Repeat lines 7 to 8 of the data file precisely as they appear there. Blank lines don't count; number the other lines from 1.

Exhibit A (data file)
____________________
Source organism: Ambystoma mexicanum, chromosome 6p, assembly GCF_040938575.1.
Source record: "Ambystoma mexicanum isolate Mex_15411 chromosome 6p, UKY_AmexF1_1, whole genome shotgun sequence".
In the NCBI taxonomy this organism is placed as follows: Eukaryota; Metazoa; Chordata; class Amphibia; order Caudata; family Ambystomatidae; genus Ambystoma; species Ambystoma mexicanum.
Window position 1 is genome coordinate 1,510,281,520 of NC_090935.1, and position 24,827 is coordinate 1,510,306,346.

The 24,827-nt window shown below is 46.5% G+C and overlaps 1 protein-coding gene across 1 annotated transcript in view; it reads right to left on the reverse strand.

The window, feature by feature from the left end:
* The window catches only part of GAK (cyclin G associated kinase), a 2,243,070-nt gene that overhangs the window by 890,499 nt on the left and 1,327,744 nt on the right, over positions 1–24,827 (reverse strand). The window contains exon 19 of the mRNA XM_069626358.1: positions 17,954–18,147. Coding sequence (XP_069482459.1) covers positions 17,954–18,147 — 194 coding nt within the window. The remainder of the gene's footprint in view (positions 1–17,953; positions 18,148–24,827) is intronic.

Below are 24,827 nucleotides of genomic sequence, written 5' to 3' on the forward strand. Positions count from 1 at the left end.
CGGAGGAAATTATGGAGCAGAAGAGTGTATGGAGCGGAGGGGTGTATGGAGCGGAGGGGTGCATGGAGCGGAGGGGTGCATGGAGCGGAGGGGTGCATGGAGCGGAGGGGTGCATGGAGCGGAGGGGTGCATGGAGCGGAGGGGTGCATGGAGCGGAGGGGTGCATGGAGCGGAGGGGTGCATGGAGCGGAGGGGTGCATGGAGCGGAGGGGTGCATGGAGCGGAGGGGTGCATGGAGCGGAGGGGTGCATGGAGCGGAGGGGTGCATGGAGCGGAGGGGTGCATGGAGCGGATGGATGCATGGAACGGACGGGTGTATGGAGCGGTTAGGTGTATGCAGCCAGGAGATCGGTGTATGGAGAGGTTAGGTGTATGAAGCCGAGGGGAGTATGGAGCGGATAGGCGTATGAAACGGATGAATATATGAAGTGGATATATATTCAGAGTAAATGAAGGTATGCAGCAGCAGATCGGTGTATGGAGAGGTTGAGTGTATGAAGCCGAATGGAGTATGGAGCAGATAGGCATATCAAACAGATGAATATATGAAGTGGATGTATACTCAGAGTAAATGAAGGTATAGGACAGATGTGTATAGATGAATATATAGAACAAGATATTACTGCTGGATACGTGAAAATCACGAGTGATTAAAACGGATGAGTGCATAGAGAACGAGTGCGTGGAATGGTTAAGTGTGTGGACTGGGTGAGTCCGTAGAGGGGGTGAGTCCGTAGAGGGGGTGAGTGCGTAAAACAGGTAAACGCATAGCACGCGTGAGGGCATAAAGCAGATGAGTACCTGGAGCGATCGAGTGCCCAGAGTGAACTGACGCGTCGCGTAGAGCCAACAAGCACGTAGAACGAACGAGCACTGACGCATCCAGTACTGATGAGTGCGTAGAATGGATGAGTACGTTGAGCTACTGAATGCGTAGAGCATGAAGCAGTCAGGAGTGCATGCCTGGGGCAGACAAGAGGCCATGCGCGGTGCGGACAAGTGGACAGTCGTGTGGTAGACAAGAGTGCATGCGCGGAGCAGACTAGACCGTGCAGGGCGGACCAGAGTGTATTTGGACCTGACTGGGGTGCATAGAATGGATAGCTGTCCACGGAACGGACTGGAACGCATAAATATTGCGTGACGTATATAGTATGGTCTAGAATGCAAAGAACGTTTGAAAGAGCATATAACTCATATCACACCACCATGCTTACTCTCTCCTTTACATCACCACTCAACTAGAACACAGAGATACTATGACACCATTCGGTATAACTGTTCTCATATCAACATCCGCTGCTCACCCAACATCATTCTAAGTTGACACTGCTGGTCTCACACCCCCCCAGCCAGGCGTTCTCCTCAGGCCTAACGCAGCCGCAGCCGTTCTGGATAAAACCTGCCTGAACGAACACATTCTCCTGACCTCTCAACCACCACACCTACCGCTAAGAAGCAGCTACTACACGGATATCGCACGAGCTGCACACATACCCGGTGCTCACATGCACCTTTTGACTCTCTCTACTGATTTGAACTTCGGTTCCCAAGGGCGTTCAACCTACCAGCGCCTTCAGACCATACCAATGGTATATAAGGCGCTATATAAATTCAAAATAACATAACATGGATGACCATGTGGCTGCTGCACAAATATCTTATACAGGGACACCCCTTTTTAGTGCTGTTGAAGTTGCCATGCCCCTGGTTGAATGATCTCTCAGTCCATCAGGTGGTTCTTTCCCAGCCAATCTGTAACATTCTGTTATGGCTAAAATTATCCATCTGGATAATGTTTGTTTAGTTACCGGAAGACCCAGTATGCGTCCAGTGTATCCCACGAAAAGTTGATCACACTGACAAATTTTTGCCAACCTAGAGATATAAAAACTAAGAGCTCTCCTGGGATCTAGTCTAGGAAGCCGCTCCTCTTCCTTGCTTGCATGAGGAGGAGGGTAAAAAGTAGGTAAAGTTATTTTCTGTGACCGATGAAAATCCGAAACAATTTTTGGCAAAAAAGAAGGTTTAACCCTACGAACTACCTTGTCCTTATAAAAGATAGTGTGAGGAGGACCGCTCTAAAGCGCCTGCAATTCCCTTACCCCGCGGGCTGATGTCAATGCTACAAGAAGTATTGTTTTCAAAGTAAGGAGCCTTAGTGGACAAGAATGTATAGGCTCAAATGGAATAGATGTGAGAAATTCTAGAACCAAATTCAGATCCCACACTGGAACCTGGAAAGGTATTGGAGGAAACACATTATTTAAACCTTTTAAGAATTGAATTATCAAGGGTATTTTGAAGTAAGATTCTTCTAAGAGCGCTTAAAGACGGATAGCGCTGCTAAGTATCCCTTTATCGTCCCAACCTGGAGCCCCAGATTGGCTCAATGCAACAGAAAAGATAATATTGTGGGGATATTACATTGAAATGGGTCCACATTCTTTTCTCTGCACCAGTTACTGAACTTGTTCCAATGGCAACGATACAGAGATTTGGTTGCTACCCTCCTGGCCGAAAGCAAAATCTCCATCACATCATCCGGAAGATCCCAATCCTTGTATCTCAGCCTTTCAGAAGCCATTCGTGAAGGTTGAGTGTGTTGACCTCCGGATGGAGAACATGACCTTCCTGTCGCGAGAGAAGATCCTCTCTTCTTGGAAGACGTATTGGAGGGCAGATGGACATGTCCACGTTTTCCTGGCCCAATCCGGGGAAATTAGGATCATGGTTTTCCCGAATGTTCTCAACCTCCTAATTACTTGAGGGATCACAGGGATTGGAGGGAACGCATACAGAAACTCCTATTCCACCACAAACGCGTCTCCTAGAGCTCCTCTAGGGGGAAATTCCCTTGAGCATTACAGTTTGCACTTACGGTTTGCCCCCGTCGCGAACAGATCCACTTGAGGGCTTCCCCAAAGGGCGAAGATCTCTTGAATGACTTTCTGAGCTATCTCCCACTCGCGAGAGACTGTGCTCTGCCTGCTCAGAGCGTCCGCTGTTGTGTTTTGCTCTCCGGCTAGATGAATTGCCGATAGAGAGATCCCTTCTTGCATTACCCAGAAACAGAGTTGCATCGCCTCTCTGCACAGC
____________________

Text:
* The window catches only part of GAK (cyclin G associated kinase), a 2,243,070-nt gene that overhangs the window by 890,499 nt on the left and 1,327,744 nt on the right, over positions 1–24,827 (reverse strand). The window contains exon 19 of the mRNA XM_069626358.1: positions 17,954–18,147. Coding sequence (XP_069482459.1) covers positions 17,954–18,147 — 194 coding nt within the window. The remainder of the gene's footprint in view (positions 1–17,953; positions 18,148–24,827) is intronic.

Below are 24,827 nucleotides of genomic sequence, written 5' to 3' on the forward strand. Positions count from 1 at the left end.